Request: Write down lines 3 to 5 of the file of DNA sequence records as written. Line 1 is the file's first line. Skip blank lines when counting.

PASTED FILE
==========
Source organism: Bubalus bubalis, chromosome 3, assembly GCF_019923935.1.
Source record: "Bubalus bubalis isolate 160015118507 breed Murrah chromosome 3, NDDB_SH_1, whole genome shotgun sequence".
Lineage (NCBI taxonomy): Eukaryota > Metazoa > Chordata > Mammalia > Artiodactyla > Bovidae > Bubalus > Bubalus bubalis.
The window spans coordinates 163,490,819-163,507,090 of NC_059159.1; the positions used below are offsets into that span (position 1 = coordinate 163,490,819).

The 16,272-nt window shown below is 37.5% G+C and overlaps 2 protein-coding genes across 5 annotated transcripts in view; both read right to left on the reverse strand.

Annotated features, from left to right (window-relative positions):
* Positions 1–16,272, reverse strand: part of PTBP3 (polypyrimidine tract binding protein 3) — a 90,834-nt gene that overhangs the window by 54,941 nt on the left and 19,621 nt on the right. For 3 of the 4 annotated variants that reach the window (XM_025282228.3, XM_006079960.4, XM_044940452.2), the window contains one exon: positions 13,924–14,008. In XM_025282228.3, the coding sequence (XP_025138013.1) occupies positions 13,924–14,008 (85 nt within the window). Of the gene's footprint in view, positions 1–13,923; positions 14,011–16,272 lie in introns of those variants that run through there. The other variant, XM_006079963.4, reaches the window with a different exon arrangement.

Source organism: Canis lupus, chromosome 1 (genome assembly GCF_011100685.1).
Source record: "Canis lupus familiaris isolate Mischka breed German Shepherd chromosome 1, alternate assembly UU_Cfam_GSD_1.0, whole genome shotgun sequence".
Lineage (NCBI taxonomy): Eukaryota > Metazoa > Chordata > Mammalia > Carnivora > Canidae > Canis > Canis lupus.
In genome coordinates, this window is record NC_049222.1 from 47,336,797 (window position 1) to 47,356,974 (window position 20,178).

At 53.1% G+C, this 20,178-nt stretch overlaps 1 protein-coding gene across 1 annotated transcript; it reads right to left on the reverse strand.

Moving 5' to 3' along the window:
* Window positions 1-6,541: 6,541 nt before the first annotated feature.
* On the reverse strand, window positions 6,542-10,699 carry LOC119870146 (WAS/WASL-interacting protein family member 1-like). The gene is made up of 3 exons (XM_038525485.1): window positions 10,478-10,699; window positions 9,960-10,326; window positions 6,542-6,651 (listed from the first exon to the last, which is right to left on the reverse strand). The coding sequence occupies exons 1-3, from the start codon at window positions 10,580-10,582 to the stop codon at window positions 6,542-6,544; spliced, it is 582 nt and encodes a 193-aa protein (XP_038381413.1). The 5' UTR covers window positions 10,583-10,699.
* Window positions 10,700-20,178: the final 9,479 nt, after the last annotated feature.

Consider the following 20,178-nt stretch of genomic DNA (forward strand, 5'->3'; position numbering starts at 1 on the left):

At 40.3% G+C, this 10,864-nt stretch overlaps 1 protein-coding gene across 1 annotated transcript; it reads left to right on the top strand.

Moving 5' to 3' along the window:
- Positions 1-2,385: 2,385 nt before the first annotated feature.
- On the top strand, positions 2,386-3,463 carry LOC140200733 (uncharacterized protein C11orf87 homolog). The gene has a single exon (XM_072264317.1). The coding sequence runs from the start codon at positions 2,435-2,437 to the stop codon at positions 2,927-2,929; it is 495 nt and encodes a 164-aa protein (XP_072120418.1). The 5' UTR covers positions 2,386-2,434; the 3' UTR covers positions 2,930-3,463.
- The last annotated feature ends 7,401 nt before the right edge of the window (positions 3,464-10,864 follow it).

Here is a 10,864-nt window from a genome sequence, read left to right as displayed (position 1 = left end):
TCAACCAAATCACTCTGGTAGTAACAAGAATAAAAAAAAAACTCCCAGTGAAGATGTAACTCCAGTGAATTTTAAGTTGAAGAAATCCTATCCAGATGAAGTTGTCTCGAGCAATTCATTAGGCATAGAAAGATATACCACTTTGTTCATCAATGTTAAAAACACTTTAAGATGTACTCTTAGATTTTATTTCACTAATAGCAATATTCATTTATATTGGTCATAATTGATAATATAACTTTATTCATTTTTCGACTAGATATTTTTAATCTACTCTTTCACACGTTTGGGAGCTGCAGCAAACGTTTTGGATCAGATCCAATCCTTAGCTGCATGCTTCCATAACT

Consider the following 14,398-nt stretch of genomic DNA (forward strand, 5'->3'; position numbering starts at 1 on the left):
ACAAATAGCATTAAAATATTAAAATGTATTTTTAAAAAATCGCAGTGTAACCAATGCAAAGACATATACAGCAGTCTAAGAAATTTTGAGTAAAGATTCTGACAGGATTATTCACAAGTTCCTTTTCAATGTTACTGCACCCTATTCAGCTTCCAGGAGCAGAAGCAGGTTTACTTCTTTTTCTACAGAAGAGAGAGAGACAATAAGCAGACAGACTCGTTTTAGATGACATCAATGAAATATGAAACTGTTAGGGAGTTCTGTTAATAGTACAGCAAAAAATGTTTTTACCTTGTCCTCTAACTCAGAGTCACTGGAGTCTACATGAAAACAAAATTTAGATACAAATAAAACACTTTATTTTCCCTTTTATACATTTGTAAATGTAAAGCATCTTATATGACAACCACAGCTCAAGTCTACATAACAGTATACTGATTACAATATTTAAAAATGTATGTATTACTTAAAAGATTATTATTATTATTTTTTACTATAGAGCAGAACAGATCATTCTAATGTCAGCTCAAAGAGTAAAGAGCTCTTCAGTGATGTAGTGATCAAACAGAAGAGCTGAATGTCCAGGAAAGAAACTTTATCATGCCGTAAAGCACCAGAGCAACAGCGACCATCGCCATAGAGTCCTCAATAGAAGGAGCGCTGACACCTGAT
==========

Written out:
Lineage (NCBI taxonomy): Eukaryota > Metazoa > Chordata > Mammalia > Artiodactyla > Bovidae > Bubalus > Bubalus bubalis.
The window spans coordinates 163,490,819-163,507,090 of NC_059159.1; the positions used below are offsets into that span (position 1 = coordinate 163,490,819).

The 16,272-nt window shown below is 37.5% G+C and overlaps 2 protein-coding genes across 5 annotated transcripts in view; both read right to left on the reverse strand.